Why the decline in teenagers working summer jobs?
Posted August 18, 2016
Things have changed in the past few decades when it comes to summer jobs and teens.
“A summer job just doesn't have the purchasing power it used to,” Anya Kamenetz wrote for NPR.
For example, income generated by working three months for minimum wage would hardly make a dent in paying college today. The average annual full cost (tuition, fees, room and board) of attending a four-year public university has gone from $2,870 in 1981-82 to $19,548 in 2015-16.
Meanwhile, from 1981-82, the minimum wage was $3.35 an hour, so to make $2,870 would take 842 hours of work — which could be 16 hours a week all year or nine hours a day for three months, or some combination of both, NPR reported. Doable on a teen’s schedule.
To make a little more than $13,773, which is the sum needed for college after taking away the maximum Pell Grant award of $5,775 for free tuition in 2015-16, a prospective student would have to work 37 hours every week of the year at the minimum wage of $7.25, according to NPR. Or to make enough money in a 90-day summer, they would have to work 21.1 hours a day, it added.
Those numbers may explain why fewer teens go job-hunting. While the unemployment rate for teens was more than triple the overall unemployment rate in July, that only accounts for Americans looking for work, Bloomberg noted. The number of teens working or job-seeking has gone from more than half in 2001 to 35.2 percent as of this July, it continued.
Bloomberg explained that teens are prioritizing other opportunities for college over work.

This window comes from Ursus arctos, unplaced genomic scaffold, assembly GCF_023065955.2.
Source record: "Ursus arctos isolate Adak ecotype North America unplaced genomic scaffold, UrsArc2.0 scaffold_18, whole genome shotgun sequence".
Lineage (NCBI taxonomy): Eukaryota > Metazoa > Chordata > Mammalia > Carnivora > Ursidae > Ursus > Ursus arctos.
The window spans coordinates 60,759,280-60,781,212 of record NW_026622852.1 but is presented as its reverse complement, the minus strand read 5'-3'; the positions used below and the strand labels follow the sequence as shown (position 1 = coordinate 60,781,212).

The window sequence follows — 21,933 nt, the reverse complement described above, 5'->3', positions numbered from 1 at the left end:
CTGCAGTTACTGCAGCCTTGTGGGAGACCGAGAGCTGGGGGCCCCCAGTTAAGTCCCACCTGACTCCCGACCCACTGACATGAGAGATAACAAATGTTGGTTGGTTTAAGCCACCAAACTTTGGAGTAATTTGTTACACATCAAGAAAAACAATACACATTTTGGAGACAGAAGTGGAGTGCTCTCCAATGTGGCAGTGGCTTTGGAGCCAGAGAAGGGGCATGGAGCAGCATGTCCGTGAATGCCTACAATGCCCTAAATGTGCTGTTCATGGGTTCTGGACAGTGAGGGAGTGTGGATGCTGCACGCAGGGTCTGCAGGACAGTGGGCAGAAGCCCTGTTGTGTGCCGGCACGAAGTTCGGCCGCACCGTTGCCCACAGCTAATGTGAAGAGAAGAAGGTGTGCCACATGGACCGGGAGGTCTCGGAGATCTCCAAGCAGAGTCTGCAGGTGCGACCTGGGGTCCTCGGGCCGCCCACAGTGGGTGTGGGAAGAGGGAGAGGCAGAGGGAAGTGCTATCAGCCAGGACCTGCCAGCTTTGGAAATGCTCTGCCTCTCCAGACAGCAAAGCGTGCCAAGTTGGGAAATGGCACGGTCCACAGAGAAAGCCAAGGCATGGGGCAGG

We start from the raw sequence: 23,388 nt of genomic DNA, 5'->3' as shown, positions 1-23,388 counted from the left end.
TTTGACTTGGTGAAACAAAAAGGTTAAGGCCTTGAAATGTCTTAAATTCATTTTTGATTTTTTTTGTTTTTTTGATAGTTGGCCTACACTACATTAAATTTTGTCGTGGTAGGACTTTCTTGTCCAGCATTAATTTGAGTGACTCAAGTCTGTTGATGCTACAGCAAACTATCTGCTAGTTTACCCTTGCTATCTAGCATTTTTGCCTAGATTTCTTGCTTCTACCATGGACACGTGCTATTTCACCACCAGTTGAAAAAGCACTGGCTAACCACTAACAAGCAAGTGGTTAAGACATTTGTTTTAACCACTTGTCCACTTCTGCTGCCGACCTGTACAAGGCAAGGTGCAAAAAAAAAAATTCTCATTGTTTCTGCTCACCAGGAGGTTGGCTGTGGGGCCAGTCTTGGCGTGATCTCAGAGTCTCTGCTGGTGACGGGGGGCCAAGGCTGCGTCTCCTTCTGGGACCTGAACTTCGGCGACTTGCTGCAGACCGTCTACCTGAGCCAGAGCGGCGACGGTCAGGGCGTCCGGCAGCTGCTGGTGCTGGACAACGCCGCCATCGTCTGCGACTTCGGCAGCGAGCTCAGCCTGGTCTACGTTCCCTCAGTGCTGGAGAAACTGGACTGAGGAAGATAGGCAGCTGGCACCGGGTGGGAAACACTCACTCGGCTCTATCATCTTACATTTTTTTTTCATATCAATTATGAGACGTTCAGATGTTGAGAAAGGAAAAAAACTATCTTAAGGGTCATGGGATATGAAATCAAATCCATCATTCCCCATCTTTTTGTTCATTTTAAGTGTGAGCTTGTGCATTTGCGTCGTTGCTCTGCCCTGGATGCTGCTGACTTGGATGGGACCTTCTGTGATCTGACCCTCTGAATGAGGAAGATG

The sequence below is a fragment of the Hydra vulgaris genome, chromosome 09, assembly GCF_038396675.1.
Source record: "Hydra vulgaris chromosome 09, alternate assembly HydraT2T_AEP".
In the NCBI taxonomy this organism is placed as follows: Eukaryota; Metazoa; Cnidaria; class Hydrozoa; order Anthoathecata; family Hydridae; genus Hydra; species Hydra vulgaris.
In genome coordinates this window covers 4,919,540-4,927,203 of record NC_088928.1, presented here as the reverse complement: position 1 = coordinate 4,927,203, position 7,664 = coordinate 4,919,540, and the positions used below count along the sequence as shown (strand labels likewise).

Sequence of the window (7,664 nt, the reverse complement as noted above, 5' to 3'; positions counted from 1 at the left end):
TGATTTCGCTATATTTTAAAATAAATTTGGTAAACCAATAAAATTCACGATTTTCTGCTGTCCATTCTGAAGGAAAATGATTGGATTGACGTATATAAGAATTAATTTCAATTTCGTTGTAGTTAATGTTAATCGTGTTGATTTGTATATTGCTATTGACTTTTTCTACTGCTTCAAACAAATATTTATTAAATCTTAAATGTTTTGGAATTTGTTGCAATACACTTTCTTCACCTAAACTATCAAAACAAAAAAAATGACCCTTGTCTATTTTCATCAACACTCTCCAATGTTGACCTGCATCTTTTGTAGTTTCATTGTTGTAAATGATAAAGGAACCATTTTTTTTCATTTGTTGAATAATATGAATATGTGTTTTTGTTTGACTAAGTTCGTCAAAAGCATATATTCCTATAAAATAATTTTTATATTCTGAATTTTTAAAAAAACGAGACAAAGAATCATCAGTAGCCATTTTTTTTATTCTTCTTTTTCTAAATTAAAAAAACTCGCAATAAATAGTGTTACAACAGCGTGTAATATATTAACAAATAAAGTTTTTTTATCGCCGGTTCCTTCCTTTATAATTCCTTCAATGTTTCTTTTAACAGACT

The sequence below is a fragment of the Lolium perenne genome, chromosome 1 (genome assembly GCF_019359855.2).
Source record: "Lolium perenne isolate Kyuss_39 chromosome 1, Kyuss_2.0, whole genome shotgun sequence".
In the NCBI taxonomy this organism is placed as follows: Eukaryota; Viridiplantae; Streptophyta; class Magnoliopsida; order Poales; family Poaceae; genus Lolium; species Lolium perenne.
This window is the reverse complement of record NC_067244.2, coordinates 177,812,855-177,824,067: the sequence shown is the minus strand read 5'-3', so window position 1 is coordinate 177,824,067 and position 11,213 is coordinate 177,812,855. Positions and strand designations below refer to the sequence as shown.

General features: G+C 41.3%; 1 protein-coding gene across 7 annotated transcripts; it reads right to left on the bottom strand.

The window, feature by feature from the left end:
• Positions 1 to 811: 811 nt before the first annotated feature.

It’s become more important for teenagers to build up resumes than just make quick cash, spending time volunteering, taking test-preparation classes and enrolling in specialized camps that could help with a scholarship or just getting into college, Bloomberg suggested. Or it could be that with school’s increased workload, the downtime that summer offers may be more important than ever, according to a Bloomberg article last year.
And often, teenagers are not “savvy job hunters,” unsure where to look for work and giving up the search quickly, Bloomberg stated. In addition, some adults have been taking the entry-level jobs that used to be for teens with little to no work experience.
Still, there are non-monetary benefits for teens who have jobs. A few Georgia teenagers asked for jobs at LaGrange Housing Authority for a few months. When the CEO, Zsa Zsa Heard, asked in late July why they wanted to work, she was told it was so they could stay out of gangs, according to Huffington Post.
“I hired them on the spot!” Heard wrote in a Facebook post.
As previously reported, teens that are interested in summer jobs will want to keep four things in mind:
- It’s better to job-hunt sooner than later.
- Contact employers in person.
- Be clean, neat and modestly dressed for the interview.
- Be enterprising, and offer a service or desired skill.
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